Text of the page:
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Thomas Merton Part 2

Posted by nazarenepsalm113 on June 23, 2009

Quoting Jacob Needleman (p.110), Lost Christianity, (a Bantam New Age Book):
In the quarter of a century that Merton lived as Trappist monk at Gethsemani, Kentucky, he delivered a tremendous body of written work dealing with Christian mysticism, the contemplative tradition, monasticism, and the Eastern religions, particularly Zen, which he felt had a crucial role to play in the West by revealing the contemplative, mystical core of normal human life and therefore of the Christian tradition as well.

One of Merton’s last essays, “The New Consciousness,” begins, “Christian renewal has meant that Christians are now wide open to Asian religions, ready, in the words of Vatican II, to “acknowledge, preserve and promote the spiritual and moral goods” found among them.*

But “it is not that simple.” Merton proceeds to list the strong activistic, secular and anti-mystical tendencies that militate against the recovery of contemplative Christianity in the West. Zen, to Merton is the best hope because it rejects all doctrinal dispute and offers itself as something completely unclassifiable in familiar Western theological, moral or philosophical terms. “The real drive of Buddhism is toward an enlightenment which is precisely a breakthrough into what is beyond system, beyond cultural and social structures, and beyond religious rite and belief… What this means then is that Zen is outside all structure and forms.” *(Zen and the Birds of Appetite, pp. 4-5).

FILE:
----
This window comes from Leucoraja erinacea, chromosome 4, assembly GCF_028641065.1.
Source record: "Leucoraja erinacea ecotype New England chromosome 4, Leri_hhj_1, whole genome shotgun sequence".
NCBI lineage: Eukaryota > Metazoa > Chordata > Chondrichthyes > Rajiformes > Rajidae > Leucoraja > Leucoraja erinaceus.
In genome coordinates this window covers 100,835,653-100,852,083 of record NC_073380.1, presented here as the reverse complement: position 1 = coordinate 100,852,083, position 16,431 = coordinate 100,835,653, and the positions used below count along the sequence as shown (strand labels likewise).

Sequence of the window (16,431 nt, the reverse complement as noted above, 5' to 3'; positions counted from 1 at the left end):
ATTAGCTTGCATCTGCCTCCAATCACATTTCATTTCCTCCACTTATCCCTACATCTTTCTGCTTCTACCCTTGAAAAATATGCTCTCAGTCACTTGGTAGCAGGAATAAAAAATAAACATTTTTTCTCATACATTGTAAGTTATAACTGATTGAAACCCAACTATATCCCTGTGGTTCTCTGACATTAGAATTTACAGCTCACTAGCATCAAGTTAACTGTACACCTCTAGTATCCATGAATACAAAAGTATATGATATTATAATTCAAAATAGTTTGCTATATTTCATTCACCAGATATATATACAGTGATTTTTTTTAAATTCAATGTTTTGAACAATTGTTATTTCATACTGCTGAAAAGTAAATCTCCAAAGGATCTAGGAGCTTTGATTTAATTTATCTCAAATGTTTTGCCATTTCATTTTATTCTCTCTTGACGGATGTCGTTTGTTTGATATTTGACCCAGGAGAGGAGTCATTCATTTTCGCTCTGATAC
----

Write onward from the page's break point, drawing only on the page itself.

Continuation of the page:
Zen according to Merton, offers us the pure act of seeing, pure consciousness. It is this, Merton writes, that is the real meaning of knowledge in meditation and contemplation leading to salvation in Christ.”

“The deepest level of communication is not communication, but communion .. . . It is beyond words . . We are already one.”

Thomas Merton

Below are additional quotes by Merton:

“And in the last public utterance of his life, delivered on the day of his death in Bangkok, he said: ‘And I believe that by openness to Buddhism, to Hinduism, and to these great Asian traditions, we stand a wonderful chance of learning more about the potentiality of our own traditions, because they have gone, from the natural point of view, so much deeper into this than we have.” quote from the book, Lost Christianity by Jacob Needleman, p.112.

Toward the end of his life, Merton developed an interest in Buddhist and other Far Eastern approaches to mysticism and contemplation, and their relation to Christian approaches. He was attending an international conference on Christian and Buddhist monasticism in Bangkok, Thailand, when he was accidentally electrocuted on 10 December 1968.

According to a website dedicated to Merton:
In 1968 a meeting occurred in the Himalayas between the two most influential monks of the 20th century, a meeting that would shape the dialogue between the worlds of East and West a meeting between His Holiness the XIVth Dalai Lama and Thomas Merton. Shortly thereafter Merton unexpectedly died prompting the Dalai Lama to commit the remainder of his life to fulfilling Merton’s wish of bringing the worlds of East and West together in compassion. This commitment resulted in the historic Gesthsemani Encounter in 1996 at the Abbey of Gethsemani, home of the late Thomas Merton, attended by His Holiness the Dalai Lama and world leaders of the Eastern and Western religious traditions.

Why would some mystical experiences lead individuals in an ecumenical interfaith direction?
That’s a question you need to ask yourselves as many enter the Emergent Church and its experiences.


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